Shoura members push for consumer protection body

Shoura Council

Shoura Council members called for the establishment of a consumer protection commission, which would monitor prices, assure fair competition in the market, oversee consumer protection regulations, and promote awareness about consumer rights in coordination with relevant authorities.

According to the proposal, individuals found importing counterfeit items unfit for consumption would be subject to a fine of at least 10 percent of the value of the products, while such products would be exported.

Details of additional penalties in consumer protection regulations as proposed by council members include up to two years in prison and a fine of between SR5,000 and SR50,000.

If individuals fail to alert consumers about the danger of using a specific product or service in a clear manner, and direct harm is caused as a result, an additional penalty of one year in prison and a fine of between SR50,000 and SR100,000 would apply.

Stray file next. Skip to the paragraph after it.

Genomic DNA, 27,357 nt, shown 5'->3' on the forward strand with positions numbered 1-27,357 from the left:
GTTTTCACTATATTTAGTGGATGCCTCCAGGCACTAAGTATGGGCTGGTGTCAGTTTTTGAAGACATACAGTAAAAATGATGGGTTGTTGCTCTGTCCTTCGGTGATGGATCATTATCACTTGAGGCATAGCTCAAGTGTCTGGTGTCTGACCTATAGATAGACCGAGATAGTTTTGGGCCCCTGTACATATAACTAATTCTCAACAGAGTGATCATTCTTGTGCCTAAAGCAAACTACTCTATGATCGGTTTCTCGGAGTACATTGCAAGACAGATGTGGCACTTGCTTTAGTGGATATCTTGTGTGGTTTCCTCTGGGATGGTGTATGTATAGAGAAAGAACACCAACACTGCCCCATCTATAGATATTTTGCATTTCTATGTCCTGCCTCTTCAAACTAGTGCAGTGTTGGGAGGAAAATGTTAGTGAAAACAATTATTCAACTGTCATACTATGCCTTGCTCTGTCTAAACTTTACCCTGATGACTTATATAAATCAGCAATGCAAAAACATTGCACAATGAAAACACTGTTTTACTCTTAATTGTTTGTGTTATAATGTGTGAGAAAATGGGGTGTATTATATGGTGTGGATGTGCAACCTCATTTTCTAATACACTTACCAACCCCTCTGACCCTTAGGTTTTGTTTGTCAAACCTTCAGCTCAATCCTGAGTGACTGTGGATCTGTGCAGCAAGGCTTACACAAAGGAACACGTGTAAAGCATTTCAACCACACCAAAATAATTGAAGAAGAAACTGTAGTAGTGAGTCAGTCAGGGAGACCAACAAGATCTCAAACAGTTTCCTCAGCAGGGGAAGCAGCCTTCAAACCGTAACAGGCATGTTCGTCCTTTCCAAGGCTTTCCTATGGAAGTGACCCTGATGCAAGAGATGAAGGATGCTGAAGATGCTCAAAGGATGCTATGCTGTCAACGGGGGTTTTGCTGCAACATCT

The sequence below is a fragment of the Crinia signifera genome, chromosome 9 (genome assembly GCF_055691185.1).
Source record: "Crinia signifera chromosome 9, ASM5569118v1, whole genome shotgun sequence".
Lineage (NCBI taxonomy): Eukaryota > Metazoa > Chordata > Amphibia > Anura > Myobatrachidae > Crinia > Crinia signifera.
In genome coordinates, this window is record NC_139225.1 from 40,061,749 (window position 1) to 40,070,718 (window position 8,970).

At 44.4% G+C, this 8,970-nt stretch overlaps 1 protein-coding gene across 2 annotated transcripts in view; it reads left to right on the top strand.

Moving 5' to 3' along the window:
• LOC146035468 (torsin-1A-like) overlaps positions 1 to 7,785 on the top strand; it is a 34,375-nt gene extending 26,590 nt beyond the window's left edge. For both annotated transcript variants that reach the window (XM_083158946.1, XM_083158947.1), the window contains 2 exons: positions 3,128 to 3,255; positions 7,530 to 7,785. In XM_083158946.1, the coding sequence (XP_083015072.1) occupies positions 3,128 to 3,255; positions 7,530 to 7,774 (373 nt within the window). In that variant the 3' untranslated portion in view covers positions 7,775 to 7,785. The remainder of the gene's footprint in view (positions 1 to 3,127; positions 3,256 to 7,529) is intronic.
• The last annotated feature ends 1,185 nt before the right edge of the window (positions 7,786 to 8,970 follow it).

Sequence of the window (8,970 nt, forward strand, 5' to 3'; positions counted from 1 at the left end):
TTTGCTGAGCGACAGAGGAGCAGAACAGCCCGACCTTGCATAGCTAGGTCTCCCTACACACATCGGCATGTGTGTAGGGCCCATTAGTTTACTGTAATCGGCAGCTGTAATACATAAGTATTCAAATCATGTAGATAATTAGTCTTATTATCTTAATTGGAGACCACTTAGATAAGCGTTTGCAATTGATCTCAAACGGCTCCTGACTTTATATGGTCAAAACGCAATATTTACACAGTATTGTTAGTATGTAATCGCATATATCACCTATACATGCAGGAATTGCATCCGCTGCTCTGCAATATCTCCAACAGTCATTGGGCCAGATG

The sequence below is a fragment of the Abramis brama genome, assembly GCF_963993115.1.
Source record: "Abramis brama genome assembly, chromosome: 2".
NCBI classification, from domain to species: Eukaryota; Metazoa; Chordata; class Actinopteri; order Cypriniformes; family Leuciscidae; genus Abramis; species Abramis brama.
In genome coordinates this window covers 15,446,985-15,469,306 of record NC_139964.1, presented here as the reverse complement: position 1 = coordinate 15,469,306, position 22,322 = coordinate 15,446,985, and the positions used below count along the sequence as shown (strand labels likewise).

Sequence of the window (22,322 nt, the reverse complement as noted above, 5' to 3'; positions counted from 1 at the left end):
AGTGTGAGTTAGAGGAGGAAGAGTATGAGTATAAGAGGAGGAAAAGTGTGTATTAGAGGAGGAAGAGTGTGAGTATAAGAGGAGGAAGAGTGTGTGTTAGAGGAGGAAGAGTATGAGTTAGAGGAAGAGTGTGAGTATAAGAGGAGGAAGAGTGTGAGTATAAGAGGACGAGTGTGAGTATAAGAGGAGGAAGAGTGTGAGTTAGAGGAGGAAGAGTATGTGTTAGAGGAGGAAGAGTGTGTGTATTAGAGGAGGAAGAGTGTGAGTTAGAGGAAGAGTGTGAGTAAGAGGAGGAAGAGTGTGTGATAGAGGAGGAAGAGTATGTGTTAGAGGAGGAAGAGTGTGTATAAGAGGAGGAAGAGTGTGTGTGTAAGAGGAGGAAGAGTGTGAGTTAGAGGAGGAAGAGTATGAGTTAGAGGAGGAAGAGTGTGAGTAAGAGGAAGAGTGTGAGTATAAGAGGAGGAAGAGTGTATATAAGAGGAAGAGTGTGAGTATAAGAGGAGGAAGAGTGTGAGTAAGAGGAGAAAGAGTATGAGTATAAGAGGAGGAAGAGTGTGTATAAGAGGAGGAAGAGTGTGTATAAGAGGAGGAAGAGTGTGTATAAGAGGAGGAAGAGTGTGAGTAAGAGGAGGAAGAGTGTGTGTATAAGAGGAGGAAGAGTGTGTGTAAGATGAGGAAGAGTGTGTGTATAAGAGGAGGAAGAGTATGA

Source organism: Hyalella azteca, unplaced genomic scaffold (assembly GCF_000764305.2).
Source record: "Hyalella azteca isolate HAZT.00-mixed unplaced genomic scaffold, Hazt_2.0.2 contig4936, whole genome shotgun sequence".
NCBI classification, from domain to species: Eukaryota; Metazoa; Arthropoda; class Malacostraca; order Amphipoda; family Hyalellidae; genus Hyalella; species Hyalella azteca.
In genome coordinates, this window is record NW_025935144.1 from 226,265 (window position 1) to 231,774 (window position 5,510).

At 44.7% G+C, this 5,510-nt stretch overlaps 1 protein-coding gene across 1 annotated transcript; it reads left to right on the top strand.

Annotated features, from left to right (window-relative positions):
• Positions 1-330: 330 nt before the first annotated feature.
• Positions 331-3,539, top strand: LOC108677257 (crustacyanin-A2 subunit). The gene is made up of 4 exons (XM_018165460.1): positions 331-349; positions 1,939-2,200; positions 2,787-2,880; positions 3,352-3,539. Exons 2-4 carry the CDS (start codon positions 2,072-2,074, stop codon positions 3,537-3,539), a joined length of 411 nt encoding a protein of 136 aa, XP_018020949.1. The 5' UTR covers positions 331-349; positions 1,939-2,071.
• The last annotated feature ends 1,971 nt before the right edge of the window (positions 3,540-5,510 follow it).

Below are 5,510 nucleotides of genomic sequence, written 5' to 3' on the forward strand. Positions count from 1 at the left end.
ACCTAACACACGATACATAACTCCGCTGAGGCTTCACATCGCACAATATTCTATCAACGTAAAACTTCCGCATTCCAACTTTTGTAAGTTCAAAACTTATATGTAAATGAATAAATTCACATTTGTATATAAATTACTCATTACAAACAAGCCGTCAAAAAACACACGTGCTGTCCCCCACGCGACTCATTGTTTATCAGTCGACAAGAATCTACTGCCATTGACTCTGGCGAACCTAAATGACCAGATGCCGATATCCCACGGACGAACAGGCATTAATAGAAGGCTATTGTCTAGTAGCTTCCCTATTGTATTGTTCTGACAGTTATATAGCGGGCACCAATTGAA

The Economic Committee at the Council confirmed that it has recommended approval following further study of the proposal, as well as calling for activation of the anti-commercial fraud system and greater focus on improving the capacity of regulatory and executive agencies responsible for preventing the spread of counterfeit and fake goods, more intense inspection tours of local markets, further inspection of all imported goods, and tougher sanctions against offenders in support of consumer protection rights.

The committee also recommended greater coordination between Gulf and Arab efforts to place unified mechanisms in place that would prevent the incident of commercial and industrial fraud.

The proposed consumer protection system, which aims to ensure the health and safety of all consumers, includes three main issues for further study: the capacity of government agencies considered with consumer protection and the level of efficiency of coordination and cooperation between them; the existence of an appropriate organization or commission that specializes in consumer affairs at the Ministry of Commerce; and the effectiveness of the Consumer Protection Association as an influential civil society organization and the need for other similar organizations.

As for legal aspects, the proposal calls for more formal provisions that deal with consumer and investor rights and greater penalties related to commercial fraud.


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